There being no doubt, but most courts will he surprised that the descent upon Schonen has not been put into execution, notwithstanding the great preparations made for that purpose; and that all his Czarish Majesty’s troops, who were in Germany, were transported to Zealand, not without great trouble and danger, partly by his own gallies, and partly by his Danish Majesty’s and other vessels; and that the said descent is deferred till another time. His Danish Majesty hath therefore, in order to clear himself of all imputation and reproach, thought fit to order, that the following true account of this affair should he given to all impartial persons. Since the Swedes were entirely driven out of their German dominions, there was, according to all the rules of policy, and reasons of war, no other way left, than vigorously to attack the still obstinate King of Sweden, in the very heart of his country; thereby, with God’s assistance, to force him to a lasting, good and advantageous peace for the allies. The King of Denmark and his Czarish Majesty were both of this opinion, and did, in order to put so good a design in execution, agree upon an interview, which at last (notwithstanding his Danish Majesty’s presence, upon the account of Norway’s being invaded, was most necessary in his own capital, and that the Muscovite Ambassador, Mr. Dolgorouki, had given quite other assurances) was held at Ham and Horn, near Hamburgh, after his Danish Majesty had stayed there six weeks for the Czar. In this conference it was, on the 3rd of June, agreed between both their Majesties, after several debates, that the descent upon Schonen should positively be undertaken this year, and everything relating to the forwarding the same was entirely consented to. Hereupon his Danish Majesty made all haste for his return to his dominions, and gave orders to work day and night to get his fleet ready to put to sea. The transport ships were also gathered from all parts of his dominions, both with inexpressible charges and great prejudice to his subjects’ trade. Thus, his Majesty (as the Czar himself upon his arrival at Copenhagen owned)'did his utmost to provide all necessaries, and to forward the descent, upon whose success everything depended. It happened, however, in the meanwhile, and before the descent was ;!greed upon in the conference at Ham and Horn that his Danish Majesty was obliged to secure his invaded and much oppressed kingdom of Norway, by sending thither a considerable squadron out of his fleet, under the command of Vice-Admiral Gabel, which squadron could not be recalled before the enemy had left that kingdom, without endangering a great part thereof; so that out of necessity the said Vice-Admiral was forced to tarry there till the 12th of July, when his Danish Majesty sent him express orders to return with all possible speed, wind and weather permitting; but this blowing for some time contrary, he was detained.... The Swedes were all the while powerful at sea, and his Czarish Majesty himself did not think it advisable that the, remainder of the Danish, in conjunction with the men-of-war then at Copenhagen, should go to convoy the Russian troops from Rostock, before the above-mentioned squadron under Vice-Admiral Gabel was arrived. This happening at last in the month of August, the confederate fleet put to sea; and the transporting of the said troops hither to Zealand was put in execution, though with a great deal of trouble and danger; but it took up so much time that the descent could not he ready till September following. Now, when all these preparations, as well for the descent as the embarking the armies, were entirely ready, his Danish Majesty assured himself that the descent should be made within a few days, at farthest by the 21st of September. The Russian Generals and Ministers first raised some difficulties to those of Denmark, and afterwards, on the 17th September, declared in an appointed conference, that his Czarish Majesty, considering the present situation of affairs, was of opinion that neither forage nor provision could be had in Schonen, and that consequently the descent was not advisable to he attempted this year, but ought to he put off till next spring. It may be easily imagined how much his Danish Majesty was surprised at this; especially seeing the Czar, if he had altered his opinion, as to this design so solemnly concerted, might have declared it sooner, and thereby saved his Danish Majesty several tons of gold, spent upon the necessary preparations. His Danish Majesty did, however, in a letter dated the 20th of September, amply represent to the Czar, that although the season was very much advanced, the descent might, nevertheless, easily be undertaken with such a superior force, as to get a footing in Schonen, where, being assured there had been a very plentiful harvest, lie did not doubt but subsistence might be found; besides, that having an open communication ivith his own countries, it might easily be transported front thence. His Danish Majesty alleged also several weighty reasons why the descent was either to be made this year, or the thoughts of making it next spring entirely be laid aside. Nor did he alone make these moving remonstrances to the Czar; But his British Majesty’s Minister residing here, as well as Admiral Norris, seconded the same also in a very pressing manner; and by express order of the King, their master, endeavoured to bring the Czar into their opinion, and to persuade him to go with the descent; but his Czarish Majesty declared by his answer, that he would adhere to the resolution he had once taken concerning this delay of making the descent; but if his Danish Majesty was resolved to venture on the descent, that he then, according to the treaty made near Stralsund, [58] would assist him only with the 15 battalions and 1,000 horse therein stipulated; that next spring he would comply with everything else, and neither could or would declare himself further in this affair. Since then, his Danish Majesty could not, without running so great a hazard, undertake so great a work alone with his own army and the said 15 battalions; he desired, in another letter of the 23rd September, his Czarish Majesty would be pleased to add 13 battalions of his troops, in which case his Danish Majesty would still this year attempt the descent; but even this could not be obtained from his Czarish Majesty, who absolutely refused it by his ambassador, on the 24th ditto: whereupon his Danish Majesty, in his letter of the 26th, declared to the Czar, that since things stood thus, he desired none of his troops, but that they might be all speedily transported out of his dominions; that so the transport, whose freight stood him in 40,000 Rix dollars[59] per month, might be discharged, and his subjects eased of the intolerable contributions they now underwent. This lie could riot do less than agree to; and accordingly, all the Russian troops are already embarked, and intend for certain to go from here with the first favourable wind. It must he left to Providence and time, to discover what may have induced the Czar to a resolution so prejudicial to the Northern Alliance, and most advantageous to the common enemy.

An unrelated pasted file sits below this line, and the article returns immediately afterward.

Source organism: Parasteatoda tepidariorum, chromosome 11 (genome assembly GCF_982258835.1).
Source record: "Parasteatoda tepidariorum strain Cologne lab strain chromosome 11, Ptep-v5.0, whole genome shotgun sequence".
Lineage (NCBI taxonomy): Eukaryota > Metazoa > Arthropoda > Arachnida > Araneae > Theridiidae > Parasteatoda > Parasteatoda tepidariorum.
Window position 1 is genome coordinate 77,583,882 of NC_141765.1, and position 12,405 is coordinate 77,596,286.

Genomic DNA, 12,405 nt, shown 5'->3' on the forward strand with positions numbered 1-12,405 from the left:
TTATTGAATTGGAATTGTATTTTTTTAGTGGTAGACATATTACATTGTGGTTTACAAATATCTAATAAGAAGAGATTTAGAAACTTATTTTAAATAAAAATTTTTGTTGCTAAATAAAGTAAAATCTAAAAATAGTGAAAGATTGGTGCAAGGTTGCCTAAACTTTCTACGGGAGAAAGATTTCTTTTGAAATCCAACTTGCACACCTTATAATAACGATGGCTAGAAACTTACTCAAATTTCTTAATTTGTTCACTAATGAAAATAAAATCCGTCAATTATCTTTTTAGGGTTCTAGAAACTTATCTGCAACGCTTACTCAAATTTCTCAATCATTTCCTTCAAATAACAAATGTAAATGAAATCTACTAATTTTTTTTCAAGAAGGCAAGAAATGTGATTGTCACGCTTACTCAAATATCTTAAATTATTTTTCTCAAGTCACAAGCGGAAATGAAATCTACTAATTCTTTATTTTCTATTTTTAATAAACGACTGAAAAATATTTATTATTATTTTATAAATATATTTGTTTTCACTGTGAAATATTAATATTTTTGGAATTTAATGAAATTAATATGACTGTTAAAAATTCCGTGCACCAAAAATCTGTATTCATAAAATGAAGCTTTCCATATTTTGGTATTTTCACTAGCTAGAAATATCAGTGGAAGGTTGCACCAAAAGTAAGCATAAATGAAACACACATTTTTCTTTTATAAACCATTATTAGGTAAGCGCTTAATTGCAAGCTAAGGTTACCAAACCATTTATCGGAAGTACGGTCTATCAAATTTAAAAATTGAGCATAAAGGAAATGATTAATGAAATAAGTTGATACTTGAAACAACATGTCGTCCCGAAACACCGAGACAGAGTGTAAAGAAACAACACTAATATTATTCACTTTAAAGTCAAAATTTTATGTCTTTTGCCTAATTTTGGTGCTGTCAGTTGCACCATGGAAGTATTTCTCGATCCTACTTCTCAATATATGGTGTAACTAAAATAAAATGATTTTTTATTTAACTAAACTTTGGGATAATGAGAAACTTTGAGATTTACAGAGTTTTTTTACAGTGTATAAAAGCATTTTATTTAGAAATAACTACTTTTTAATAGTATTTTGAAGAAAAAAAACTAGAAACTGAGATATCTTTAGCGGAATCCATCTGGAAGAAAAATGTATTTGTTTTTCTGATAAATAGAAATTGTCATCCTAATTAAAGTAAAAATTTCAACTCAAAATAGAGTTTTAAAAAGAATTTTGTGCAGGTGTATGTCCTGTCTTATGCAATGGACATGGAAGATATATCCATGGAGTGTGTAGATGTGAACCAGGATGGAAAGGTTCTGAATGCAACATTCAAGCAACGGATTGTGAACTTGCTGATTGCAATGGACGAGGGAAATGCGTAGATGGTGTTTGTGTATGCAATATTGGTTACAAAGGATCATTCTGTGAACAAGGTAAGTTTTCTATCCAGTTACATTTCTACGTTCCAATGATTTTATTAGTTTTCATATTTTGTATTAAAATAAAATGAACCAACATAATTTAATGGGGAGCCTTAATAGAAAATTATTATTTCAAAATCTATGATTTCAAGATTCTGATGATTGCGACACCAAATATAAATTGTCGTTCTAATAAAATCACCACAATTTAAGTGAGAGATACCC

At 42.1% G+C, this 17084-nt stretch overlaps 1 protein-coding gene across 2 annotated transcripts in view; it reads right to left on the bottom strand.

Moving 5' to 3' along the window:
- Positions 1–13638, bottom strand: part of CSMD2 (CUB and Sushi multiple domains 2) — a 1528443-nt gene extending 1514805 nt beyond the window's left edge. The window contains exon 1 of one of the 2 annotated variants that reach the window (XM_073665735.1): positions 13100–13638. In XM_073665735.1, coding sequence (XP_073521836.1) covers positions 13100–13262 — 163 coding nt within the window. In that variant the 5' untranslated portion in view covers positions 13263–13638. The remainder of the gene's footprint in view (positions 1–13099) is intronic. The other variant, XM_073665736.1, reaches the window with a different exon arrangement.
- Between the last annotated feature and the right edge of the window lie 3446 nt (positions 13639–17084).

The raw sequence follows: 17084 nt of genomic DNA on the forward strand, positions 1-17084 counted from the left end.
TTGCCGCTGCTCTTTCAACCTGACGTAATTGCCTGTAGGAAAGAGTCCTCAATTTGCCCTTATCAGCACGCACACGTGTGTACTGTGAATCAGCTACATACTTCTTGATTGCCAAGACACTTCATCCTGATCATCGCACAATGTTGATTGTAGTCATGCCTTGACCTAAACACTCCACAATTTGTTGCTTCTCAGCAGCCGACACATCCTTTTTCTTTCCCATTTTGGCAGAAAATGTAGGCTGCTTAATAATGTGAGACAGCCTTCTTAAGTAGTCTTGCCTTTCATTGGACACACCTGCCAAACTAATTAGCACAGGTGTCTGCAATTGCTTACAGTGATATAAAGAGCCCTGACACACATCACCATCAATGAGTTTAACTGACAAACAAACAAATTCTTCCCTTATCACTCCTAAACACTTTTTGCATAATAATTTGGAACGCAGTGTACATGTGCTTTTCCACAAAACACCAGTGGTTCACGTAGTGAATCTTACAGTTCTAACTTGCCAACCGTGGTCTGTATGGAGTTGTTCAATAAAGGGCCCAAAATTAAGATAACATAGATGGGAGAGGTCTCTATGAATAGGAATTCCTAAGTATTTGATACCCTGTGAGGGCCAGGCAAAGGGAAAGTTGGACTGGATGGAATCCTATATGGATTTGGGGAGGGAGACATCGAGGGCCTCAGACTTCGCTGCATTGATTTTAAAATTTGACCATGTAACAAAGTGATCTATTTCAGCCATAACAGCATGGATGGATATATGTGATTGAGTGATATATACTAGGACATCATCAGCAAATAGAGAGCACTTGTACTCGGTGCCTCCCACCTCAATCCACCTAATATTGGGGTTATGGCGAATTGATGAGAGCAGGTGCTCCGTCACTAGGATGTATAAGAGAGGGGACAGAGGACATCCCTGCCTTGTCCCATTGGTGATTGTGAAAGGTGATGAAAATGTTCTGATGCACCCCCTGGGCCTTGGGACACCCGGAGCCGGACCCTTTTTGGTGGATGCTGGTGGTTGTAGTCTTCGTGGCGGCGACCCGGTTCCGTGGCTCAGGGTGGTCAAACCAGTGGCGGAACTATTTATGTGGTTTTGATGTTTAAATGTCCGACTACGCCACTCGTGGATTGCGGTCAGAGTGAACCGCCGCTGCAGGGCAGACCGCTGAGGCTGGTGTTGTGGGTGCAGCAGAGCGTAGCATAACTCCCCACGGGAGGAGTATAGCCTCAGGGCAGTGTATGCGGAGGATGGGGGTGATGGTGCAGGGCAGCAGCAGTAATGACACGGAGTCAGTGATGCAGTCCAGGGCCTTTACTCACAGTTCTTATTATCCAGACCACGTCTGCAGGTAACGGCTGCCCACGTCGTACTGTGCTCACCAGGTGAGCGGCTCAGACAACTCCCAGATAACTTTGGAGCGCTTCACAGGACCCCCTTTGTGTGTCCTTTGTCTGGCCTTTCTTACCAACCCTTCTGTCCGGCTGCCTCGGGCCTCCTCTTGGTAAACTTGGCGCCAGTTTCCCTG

3. Impartial Reflections by way of essay on the Foregoing Instrument.[60]